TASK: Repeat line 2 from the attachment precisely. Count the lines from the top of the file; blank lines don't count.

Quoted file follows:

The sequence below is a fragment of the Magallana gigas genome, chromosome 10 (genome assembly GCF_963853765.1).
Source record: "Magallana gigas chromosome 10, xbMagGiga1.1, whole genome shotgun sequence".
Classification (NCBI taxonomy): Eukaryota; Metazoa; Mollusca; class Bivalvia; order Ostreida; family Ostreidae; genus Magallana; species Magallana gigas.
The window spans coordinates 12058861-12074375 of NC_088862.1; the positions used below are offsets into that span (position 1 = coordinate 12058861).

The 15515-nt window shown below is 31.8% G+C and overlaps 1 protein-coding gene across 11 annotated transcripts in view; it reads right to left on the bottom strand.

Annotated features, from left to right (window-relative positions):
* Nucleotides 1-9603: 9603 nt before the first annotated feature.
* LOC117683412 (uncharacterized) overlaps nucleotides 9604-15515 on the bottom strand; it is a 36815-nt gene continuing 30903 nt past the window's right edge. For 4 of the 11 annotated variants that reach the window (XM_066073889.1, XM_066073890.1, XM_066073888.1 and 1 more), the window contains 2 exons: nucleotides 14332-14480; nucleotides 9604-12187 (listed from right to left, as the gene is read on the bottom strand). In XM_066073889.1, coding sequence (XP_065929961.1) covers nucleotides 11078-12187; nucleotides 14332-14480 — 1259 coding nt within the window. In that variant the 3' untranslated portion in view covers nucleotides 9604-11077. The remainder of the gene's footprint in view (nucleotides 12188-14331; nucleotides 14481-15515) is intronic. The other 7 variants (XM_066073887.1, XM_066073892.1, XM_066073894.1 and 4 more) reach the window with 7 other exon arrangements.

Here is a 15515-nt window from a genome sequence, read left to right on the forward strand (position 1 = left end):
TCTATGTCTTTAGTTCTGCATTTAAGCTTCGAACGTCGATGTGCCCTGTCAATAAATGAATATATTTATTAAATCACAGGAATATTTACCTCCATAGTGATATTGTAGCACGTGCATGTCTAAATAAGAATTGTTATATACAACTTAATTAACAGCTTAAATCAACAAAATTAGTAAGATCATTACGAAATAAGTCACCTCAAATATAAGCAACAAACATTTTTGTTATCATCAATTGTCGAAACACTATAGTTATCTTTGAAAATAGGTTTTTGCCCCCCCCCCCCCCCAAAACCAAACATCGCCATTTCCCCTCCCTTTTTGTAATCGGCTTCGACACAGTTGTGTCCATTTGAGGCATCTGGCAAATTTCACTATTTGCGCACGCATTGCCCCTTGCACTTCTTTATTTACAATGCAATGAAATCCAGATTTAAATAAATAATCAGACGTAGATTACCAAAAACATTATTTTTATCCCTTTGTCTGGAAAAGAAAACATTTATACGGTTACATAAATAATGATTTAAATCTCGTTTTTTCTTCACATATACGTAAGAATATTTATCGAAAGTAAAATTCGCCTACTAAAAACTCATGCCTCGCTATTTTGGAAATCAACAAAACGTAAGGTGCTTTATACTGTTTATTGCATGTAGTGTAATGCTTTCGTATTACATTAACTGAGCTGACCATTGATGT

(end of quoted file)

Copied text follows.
Source record: "Magallana gigas chromosome 10, xbMagGiga1.1, whole genome shotgun sequence".